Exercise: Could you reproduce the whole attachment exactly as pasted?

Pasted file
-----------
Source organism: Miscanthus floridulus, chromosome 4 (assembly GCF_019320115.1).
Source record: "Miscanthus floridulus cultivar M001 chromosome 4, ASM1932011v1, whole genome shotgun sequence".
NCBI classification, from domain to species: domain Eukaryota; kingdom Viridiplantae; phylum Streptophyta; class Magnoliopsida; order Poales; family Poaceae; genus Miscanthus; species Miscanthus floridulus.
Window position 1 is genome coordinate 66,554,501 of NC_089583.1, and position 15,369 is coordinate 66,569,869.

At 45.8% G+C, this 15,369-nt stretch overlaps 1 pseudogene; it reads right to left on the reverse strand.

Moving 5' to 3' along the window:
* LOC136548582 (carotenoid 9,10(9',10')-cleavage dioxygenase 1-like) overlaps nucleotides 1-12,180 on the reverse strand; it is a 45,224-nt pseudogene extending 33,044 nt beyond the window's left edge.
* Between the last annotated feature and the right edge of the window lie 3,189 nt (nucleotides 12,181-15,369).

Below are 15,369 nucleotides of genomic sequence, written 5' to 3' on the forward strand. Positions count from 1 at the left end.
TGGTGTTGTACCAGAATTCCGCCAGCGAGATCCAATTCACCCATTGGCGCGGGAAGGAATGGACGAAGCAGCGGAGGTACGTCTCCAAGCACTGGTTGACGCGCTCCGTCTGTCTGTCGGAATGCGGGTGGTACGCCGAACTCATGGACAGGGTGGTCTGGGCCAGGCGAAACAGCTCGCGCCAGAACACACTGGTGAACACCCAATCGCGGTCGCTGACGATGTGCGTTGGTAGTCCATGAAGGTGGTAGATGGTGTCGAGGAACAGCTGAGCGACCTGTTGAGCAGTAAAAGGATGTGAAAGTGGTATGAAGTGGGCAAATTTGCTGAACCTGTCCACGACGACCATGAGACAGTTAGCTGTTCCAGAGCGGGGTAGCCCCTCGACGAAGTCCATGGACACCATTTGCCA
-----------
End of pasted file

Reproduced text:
Source organism: Miscanthus floridulus, chromosome 4 (assembly GCF_019320115.1).
Source record: "Miscanthus floridulus cultivar M001 chromosome 4, ASM1932011v1, whole genome shotgun sequence".
NCBI classification, from domain to species: domain Eukaryota; kingdom Viridiplantae; phylum Streptophyta; class Magnoliopsida; order Poales; family Poaceae; genus Miscanthus; species Miscanthus floridulus.
Window position 1 is genome coordinate 66,554,501 of NC_089583.1, and position 15,369 is coordinate 66,569,869.

At 45.8% G+C, this 15,369-nt stretch overlaps 1 pseudogene; it reads right to left on the reverse strand.

Moving 5' to 3' along the window:
* LOC136548582 (carotenoid 9,10(9',10')-cleavage dioxygenase 1-like) overlaps nucleotides 1-12,180 on the reverse strand; it is a 45,224-nt pseudogene extending 33,044 nt beyond the window's left edge.
* Between the last annotated feature and the right edge of the window lie 3,189 nt (nucleotides 12,181-15,369).

Below are 15,369 nucleotides of genomic sequence, written 5' to 3' on the forward strand. Positions count from 1 at the left end.
TGGTGTTGTACCAGAATTCCGCCAGCGAGATCCAATTCACCCATTGGCGCGGGAAGGAATGGACGAAGCAGCGGAGGTACGTCTCCAAGCACTGGTTGACGCGCTCCGTCTGTCTGTCGGAATGCGGGTGGTACGCCGAACTCATGGACAGGGTGGTCTGGGCCAGGCGAAACAGCTCGCGCCAGAACACACTGGTGAACACCCAATCGCGGTCGCTGACGATGTGCGTTGGTAGTCCATGAAGGTGGTAGATGGTGTCGAGGAACAGCTGAGCGACCTGTTGAGCAGTAAAAGGATGTGAAAGTGGTATGAAGTGGGCAAATTTGCTGAACCTGTCCACGACGACCATGAGACAGTTAGCTGTTCCAGAGCGGGGTAGCCCCTCGACGAAGTCCATGGACACCATTTGCCA